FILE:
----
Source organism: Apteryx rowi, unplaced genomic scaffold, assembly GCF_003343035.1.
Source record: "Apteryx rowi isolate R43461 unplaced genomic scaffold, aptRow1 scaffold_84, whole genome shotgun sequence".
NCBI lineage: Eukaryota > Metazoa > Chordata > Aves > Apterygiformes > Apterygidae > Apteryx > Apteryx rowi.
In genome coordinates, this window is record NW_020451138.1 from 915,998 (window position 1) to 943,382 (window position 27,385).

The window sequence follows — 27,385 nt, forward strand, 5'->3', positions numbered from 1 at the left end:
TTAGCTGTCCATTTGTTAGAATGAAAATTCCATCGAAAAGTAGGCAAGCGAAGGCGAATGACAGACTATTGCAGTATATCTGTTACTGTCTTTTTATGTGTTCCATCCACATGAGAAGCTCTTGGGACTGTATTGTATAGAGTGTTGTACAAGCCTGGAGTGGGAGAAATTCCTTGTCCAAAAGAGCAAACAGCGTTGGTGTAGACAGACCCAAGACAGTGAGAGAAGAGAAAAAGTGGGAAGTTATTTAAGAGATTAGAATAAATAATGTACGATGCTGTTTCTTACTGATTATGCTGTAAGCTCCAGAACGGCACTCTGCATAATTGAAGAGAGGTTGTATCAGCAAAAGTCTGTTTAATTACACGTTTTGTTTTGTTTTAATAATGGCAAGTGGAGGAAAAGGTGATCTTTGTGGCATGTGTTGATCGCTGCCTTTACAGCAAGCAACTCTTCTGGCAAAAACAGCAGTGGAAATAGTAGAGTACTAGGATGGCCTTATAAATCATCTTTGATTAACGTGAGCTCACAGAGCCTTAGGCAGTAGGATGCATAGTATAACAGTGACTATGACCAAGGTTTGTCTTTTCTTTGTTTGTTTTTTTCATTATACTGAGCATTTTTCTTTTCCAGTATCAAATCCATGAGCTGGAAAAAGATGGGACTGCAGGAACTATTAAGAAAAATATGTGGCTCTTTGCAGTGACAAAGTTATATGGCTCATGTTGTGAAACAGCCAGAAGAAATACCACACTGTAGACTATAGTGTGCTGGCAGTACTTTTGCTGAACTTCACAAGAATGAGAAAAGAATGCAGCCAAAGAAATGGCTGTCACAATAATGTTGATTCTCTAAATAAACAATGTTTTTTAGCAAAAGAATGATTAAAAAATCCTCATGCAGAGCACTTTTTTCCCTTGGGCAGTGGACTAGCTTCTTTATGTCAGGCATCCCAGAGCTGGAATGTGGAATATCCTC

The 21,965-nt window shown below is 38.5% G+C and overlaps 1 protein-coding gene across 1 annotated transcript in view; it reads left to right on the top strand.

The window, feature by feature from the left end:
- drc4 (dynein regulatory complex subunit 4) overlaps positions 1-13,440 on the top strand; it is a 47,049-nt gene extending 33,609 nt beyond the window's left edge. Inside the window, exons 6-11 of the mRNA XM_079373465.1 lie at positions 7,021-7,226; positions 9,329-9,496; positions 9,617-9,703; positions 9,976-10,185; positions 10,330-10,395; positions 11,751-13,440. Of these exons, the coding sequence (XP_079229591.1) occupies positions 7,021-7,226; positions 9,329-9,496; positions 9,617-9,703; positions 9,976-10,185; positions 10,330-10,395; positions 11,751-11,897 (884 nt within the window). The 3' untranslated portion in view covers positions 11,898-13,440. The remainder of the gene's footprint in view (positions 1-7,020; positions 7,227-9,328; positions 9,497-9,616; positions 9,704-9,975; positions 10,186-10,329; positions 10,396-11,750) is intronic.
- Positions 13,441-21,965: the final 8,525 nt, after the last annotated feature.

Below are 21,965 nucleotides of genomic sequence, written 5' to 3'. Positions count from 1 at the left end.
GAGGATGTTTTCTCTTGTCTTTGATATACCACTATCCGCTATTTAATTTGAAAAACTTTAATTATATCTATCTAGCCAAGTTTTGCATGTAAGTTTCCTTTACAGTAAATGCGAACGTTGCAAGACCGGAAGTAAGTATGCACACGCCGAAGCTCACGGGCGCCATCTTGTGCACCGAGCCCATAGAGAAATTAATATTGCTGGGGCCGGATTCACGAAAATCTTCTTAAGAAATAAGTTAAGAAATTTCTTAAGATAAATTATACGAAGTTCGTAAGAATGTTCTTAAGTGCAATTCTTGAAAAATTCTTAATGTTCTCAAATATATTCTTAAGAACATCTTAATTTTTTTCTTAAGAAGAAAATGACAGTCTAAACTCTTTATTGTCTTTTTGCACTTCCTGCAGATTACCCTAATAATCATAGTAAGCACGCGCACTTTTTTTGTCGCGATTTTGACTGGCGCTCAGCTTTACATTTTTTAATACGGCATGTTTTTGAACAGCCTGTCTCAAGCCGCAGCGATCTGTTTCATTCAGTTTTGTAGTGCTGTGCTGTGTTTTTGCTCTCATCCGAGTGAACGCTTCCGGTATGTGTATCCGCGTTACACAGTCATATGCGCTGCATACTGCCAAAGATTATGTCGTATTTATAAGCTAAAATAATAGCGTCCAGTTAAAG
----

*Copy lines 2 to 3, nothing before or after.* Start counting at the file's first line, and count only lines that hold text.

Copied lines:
Source record: "Apteryx rowi isolate R43461 unplaced genomic scaffold, aptRow1 scaffold_84, whole genome shotgun sequence".
NCBI lineage: Eukaryota > Metazoa > Chordata > Aves > Apterygiformes > Apterygidae > Apteryx > Apteryx rowi.